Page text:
Background music is everywhere, from the supermarket, to shops and the local pub.  Every public premise which plays music has to pay a fee to PPL (Phonographic Performance Limited aka Pirates Pillaging Landlords) scheme which redistributes the payment to writers and performers.  The PPL are prosposing to increase fees substantially with extra fees for “special events” such as hosting a DJ or disco nights, and take into account how long music is played for and how many people attend.  This fee does not take into account turnover or profit, so less efficient venues suffer disproportionately.

This could affect some businesses with increases of about 1000% in fees. Pubs and other similar businesses are obviously against this change and so should the customer as it adds to the cost of your pint at the end of the day.  One business with three premises holding three events a week each to 250-400 people calculated that their fee would rise from £20,000 to £200,000 based on these proposals.  Also the PPL have a history of having to pay back large amounts from over valuation of the fee, the last being £20,000,000 in total.

Some pubs are already fighting back and refusing to play music from PPL licensed artists.  Licensing companies like these are the leeches sucking the life out of these pub trade.  Riding on the success when times are good, but giving nothing when times are not as good.  When you look at the detail, the cost would be extortionate.

A venue holding an event for 100 people for 3 hours would pay £125, 1 hour on the same basis  £62, while 8 hours would be £197.  So short event like a 3 hour disco, comes off worse on a per hour per person basis than a full day music festival.  A band night a week for a couple of hours could cost £5200 a year in fees if the same 100 people attended. That is a lot of money to pay out each year.

It almost makes the Sky TV pub subscription look good value, and this is going some when you make a Rupert Murdoch company look good.  In the next few months a judgement will be made on whether foreign satellite feeds of Premiership football are legal or not under the EU Freedom of Goods act.  One pub in the north east which paid £630 per month, is now paying £330 a month to a Scandinavian provider.  I’ve experienced the 3pm football in Halifax when there used to be a sports bar on Bull Green and I like watching it live on a Saturday afternoon, Sky do take advantage of their monopoly and I hope that it is ruled legal to take foreign feeds.  The big corporations are not getting a good ride from me this week.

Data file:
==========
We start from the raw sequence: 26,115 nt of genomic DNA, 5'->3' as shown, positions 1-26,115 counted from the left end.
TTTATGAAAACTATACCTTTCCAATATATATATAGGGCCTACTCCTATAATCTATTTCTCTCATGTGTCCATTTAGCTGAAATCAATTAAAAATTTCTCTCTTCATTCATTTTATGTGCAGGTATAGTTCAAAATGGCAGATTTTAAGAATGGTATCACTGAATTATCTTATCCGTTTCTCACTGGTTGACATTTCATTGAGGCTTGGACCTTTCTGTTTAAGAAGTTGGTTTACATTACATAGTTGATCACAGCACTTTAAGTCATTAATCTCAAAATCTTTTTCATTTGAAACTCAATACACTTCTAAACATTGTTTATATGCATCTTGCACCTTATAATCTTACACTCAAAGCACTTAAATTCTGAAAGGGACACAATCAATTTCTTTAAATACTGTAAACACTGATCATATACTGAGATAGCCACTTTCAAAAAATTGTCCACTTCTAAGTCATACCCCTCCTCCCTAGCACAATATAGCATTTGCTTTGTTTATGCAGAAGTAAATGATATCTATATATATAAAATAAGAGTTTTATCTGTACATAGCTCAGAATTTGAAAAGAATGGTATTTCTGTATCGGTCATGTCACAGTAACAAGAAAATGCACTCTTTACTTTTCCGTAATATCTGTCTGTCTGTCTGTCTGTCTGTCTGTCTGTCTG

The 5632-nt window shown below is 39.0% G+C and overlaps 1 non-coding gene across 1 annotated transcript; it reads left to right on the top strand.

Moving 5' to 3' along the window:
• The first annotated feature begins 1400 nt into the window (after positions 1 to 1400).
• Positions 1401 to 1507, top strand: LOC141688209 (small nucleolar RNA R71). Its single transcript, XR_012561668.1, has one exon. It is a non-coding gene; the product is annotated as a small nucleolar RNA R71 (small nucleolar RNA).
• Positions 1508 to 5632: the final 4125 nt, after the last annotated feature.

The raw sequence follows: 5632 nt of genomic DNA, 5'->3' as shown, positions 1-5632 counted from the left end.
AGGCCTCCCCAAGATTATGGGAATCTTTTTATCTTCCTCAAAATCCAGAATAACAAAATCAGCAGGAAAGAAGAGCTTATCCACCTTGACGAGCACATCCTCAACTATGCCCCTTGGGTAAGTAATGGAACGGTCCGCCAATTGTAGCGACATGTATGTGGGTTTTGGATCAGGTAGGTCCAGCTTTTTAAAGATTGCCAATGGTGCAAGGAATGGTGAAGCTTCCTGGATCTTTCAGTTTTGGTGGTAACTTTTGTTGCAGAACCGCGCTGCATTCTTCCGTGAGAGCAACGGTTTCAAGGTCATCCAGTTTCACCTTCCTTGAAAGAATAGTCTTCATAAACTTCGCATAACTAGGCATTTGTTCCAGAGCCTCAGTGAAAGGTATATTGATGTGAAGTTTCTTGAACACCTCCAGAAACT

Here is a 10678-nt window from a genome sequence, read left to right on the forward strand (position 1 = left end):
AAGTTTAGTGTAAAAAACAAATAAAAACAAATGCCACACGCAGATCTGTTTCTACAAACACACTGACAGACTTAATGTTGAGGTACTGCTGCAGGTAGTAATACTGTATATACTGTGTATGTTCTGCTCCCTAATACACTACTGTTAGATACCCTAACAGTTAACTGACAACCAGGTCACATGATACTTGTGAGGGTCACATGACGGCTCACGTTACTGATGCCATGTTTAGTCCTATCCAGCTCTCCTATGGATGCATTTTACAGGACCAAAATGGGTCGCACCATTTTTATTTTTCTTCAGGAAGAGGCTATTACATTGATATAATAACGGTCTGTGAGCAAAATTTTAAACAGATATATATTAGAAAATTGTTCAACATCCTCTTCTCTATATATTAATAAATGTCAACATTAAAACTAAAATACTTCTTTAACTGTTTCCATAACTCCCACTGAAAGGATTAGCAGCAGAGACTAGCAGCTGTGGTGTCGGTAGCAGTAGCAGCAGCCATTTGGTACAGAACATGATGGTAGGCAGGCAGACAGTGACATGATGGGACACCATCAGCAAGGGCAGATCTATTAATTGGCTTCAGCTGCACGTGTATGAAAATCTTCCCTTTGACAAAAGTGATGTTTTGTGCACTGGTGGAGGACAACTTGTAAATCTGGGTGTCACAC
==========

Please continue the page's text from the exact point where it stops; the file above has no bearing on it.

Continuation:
The little man got a kicking from CAMRA this week, and it is a small man I like a lot.  Brewdog brewery had their stand cancelled at the Great British Beer Festival with dispute over the reason.  CAMRA state that Brewdog was 7 weeks late in paying and could not conform to the 50 litre barrel size that enable the festival to deal with high volumes of customers. Brewdog state it was due to their beer being served from kegs not casks and that CAMRA backtracked from a previous promise to allow kegs.  I suspect it is a mix of the two, but the festival will be poorer for Brewdogs’ absence.

In good news for Brewdog, their third bar opened in Glasgow and is reported to doing excellent trade, next up is Camden Town in London and rumours are that Leeds was being scouted for locations, I hope that the rumour is true, as I will visiting Leeds a lot more if it is.

Last week I spent a couple of day camping in Three Peaks country in the Yorkshire Dales and during my visit experienced a couple of nice pints of Wharfe Bank Summer, a pleasant blonde citrus beer at 3.6%.  The pub in question was the Crown Inn at Horton in Ribbledale, and was less impressive than the beer, with average overpriced food and less than customer lead attitude.  Nowhere near as bad as the Falcon Inn at Almscliffe,  but it certainly hasn’t endeared me to the place, preferring the Railway Inn at Ribblehead any day.

And on that note, happy supping until next week.